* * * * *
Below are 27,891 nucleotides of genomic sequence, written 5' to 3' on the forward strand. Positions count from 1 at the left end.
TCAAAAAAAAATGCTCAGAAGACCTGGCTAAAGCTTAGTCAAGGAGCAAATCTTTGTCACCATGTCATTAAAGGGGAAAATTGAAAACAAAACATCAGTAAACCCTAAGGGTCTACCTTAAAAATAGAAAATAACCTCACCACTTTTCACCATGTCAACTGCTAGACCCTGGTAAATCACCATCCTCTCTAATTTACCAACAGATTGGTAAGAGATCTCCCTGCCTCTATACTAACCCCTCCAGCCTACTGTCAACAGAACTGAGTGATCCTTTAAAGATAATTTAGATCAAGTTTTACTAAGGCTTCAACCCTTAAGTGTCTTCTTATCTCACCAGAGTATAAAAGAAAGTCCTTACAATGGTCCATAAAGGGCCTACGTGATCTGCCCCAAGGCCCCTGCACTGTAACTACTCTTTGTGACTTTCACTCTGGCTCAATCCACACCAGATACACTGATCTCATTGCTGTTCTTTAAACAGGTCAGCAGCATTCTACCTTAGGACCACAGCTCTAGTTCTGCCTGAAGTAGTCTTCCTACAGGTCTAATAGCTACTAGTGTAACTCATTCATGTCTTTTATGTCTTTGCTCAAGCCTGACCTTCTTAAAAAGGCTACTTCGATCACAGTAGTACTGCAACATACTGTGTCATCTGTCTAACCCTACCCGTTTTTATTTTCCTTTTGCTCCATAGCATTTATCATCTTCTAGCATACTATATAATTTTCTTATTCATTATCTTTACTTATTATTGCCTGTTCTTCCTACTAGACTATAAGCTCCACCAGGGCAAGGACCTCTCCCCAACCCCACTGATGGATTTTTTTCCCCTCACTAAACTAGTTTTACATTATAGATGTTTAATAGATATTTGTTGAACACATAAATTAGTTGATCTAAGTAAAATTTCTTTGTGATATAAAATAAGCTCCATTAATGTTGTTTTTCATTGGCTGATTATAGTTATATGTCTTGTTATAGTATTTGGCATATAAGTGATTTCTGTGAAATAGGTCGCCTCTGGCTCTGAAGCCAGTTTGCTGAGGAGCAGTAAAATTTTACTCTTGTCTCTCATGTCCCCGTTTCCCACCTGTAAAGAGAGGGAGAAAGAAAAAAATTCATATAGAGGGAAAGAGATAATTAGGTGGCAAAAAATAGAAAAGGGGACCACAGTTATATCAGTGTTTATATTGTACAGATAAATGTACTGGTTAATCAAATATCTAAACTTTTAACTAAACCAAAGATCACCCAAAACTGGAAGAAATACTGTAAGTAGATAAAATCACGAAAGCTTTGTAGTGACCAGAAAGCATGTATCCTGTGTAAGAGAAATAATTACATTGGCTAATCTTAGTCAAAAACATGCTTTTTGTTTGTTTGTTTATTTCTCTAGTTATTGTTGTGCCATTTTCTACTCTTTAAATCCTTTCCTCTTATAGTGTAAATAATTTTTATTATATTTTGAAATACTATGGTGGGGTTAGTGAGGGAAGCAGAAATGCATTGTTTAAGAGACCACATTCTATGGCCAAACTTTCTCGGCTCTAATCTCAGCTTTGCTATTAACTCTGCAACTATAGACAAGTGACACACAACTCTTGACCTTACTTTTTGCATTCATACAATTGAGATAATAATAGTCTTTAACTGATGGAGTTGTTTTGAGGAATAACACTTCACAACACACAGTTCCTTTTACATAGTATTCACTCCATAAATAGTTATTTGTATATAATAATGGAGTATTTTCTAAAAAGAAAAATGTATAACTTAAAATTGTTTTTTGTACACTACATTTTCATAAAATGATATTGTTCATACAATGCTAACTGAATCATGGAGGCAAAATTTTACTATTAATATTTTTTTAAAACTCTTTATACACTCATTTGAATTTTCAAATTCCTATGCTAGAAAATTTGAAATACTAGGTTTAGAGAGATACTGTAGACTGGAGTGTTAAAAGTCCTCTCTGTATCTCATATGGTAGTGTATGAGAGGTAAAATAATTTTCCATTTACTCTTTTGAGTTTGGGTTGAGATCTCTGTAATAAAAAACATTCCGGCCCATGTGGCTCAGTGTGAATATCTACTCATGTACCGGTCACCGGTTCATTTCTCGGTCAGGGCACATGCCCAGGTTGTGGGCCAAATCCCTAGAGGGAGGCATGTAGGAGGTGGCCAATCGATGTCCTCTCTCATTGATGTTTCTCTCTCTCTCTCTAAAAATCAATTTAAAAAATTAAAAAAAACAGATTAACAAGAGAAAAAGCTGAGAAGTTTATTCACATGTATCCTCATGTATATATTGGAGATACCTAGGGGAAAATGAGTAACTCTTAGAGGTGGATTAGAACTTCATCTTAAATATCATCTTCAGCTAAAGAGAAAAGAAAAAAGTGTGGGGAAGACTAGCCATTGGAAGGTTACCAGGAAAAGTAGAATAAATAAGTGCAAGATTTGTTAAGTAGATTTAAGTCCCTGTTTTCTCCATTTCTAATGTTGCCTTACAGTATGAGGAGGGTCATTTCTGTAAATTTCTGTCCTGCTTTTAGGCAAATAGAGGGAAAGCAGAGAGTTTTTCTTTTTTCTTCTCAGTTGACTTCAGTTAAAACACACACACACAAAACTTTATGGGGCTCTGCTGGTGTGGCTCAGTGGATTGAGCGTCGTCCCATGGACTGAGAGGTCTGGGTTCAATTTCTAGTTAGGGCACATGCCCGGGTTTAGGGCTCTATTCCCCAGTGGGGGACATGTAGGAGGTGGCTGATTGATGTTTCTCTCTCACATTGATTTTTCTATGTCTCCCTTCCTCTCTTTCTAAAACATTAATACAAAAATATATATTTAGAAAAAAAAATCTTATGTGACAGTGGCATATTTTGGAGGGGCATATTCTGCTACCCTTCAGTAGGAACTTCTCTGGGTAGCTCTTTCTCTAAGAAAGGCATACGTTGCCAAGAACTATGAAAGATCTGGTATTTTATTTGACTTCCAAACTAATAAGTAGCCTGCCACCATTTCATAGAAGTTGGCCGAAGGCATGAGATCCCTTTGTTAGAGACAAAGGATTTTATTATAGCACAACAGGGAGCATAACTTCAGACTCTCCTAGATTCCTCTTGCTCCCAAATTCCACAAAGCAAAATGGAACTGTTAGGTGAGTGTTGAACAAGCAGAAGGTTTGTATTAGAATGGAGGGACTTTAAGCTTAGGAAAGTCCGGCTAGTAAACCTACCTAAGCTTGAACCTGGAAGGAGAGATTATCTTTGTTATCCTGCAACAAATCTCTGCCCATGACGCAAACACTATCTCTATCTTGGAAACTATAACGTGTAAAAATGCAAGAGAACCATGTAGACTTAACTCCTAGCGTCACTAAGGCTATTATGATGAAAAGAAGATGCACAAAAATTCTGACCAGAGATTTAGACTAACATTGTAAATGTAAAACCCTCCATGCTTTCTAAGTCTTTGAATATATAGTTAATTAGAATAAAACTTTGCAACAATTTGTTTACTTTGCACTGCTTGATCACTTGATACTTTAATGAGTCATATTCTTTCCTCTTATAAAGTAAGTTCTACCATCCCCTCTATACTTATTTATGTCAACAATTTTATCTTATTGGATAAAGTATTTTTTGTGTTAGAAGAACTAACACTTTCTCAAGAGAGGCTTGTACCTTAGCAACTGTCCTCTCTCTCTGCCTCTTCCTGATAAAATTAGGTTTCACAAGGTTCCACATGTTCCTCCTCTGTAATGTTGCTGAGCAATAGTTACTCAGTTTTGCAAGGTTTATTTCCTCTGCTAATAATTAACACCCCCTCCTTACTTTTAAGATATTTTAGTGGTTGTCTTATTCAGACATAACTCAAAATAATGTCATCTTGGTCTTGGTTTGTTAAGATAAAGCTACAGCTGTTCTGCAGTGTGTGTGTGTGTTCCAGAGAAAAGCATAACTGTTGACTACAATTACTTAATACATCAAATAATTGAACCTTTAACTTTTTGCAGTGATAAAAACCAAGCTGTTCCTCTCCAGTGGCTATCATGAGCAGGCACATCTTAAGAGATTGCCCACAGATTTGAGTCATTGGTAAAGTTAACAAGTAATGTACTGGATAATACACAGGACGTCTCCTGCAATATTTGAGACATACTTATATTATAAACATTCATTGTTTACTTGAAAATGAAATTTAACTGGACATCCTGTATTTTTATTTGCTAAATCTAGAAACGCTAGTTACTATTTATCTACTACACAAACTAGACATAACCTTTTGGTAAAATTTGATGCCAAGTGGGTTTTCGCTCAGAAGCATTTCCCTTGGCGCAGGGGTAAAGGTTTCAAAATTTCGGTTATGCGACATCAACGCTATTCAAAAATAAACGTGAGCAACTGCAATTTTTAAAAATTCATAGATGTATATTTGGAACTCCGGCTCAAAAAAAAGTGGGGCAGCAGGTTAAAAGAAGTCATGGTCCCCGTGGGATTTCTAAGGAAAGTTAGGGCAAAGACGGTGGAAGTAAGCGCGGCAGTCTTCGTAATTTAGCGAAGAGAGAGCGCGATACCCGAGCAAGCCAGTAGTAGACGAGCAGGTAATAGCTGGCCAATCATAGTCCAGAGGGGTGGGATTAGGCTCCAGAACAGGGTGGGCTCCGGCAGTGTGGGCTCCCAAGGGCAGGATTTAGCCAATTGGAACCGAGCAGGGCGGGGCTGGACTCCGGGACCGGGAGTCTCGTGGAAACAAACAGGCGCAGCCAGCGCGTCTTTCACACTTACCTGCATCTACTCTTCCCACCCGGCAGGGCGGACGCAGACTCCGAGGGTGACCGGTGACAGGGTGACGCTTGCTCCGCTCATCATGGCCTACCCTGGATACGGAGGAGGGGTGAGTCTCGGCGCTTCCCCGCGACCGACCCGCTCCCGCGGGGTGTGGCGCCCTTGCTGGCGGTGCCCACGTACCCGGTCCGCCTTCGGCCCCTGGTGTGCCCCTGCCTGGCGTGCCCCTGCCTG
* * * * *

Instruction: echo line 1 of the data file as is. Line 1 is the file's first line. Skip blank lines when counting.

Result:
Below are 27,891 nucleotides of genomic sequence, written 5' to 3' on the forward strand. Positions count from 1 at the left end.